Volkswagen Next-Generation Infotainment Review | Hope you like touch controls

I had very few complaints about the 2021 Volkswagen Golf R in my first drive last week, but the execution of its fancy, new tech was the biggest one. There are certainly issues, but it’s nuanced enough to warrant this separate review where I’ll go into greater detail about what this new infotainment and tech interface is good at and where it falls short.

VW calls this new interior the “digital interior,” and it does so for good reason. The whole thing is digitized in a way that Volkswagens of the past never were. It brings into question where the infotainment system starts and ends, as the days of a screen being separate and unlinked with the various buttons and knobs on the dash are over. And in VW’s case, the survival rate of buttons and knobs in general is low. New, budget-oriented cars like the 2022 Taos still feature VW’s old interior philosophy, but that isn’t the case for its flagship products like the GTI, Golf R and ID.4. This review only applies to those latter three, as the next-generation systems found in those cars are so different from others (in the Tiguan, Passat or Atlas) that VW’s digital roots are hardly recognizable anymore. VW's other models will eventually get similar systems, but it'll require Volkswagen transitioning those models to the new electronic architecture that enables it in the ID.4 and new-generation Golf.

The 10-inch high-res touchscreen integrated into a cowl that bends around the driver (in the GTI and Golf R) is this infotainment system's crown jewel. It’s a fast-responding touchscreen that is easy to reach and canted toward the driver in a way that still makes it possible for the passenger to easily use it. Responsiveness and speediness is top notch. You can swipe and tap around the screen as though you’re using a high quality tablet, and it didn’t exhibit any lag. There are no touchpads or scroll wheels to control it with, so it’s a full touch experience.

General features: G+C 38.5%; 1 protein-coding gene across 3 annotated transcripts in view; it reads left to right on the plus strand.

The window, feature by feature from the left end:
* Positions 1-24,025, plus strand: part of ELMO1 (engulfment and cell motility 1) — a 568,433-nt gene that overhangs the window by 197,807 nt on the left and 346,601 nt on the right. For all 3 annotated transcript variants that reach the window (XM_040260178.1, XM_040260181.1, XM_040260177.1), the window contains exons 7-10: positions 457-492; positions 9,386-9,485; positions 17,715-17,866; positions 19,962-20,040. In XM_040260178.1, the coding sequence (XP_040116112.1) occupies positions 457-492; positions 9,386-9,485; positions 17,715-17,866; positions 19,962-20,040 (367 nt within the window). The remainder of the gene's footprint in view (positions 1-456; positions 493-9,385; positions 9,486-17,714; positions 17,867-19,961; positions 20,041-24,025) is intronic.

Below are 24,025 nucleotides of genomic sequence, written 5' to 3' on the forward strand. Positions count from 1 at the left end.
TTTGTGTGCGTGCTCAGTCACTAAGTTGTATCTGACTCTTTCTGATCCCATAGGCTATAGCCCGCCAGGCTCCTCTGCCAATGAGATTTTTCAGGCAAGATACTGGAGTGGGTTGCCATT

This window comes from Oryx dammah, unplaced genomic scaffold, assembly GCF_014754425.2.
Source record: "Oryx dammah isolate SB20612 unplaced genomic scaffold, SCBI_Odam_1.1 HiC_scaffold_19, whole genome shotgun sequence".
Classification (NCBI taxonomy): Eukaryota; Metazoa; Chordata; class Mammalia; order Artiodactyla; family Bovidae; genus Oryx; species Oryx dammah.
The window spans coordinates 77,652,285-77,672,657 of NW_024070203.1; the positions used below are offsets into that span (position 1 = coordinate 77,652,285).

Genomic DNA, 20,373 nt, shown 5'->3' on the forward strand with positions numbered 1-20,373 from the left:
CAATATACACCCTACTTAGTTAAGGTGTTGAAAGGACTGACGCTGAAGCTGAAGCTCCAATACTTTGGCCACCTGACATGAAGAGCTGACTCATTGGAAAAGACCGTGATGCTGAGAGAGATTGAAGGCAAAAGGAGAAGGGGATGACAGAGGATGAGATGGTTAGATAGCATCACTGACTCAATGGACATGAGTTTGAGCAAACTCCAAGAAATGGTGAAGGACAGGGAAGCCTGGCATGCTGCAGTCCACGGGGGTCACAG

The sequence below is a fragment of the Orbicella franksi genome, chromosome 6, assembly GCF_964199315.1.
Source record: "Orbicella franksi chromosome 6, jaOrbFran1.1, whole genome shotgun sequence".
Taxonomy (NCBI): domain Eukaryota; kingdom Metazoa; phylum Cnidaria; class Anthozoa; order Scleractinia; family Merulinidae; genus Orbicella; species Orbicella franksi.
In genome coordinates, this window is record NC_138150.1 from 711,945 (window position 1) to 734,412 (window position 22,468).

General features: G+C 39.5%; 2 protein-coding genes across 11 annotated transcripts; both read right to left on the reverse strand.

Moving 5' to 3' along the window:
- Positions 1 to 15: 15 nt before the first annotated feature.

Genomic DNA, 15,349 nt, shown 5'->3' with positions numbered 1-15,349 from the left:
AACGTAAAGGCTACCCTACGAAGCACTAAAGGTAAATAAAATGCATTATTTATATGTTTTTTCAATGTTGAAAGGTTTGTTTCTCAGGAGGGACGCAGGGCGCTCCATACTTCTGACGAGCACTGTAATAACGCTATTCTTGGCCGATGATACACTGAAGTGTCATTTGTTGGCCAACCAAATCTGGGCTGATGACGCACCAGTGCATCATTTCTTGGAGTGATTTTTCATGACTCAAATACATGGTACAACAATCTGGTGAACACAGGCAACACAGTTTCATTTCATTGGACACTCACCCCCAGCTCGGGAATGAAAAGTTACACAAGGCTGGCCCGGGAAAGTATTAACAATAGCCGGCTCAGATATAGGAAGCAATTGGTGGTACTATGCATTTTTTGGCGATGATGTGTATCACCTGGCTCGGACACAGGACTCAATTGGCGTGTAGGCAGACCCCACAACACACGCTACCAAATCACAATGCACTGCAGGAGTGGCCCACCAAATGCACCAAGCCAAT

That touch experience extends to the rest of the interior, too, as VW decided that touch haptic controls are what’s in these days. Unfortunately, these controls are where things fall apart. There is no simple volume knob. Instead, VW gives you a volume slider integrated into a slab of piano black plastic that juts out right below the 10-inch screen. Here you can tap on the +/- buttons or slide your finger back and forth to change the volume. This interface was a terrible idea when Lincoln and Cadillac tried to do the same thing several years ago and it's just as annoying in a VW today. Tapping over and over again to crank the volume one way or the other is tedious work, and the slider works sometimes, but other times it struggles to read swipes. And then there’s the placement of said touch controls. They’re right where I would love to rest/brace my hand to use the infotainment system. But do that, and you’ll accidentally jack the volume up. Or! You’ll errantly adjust the climate temperature controls that flank the volume slider and are also touch controls.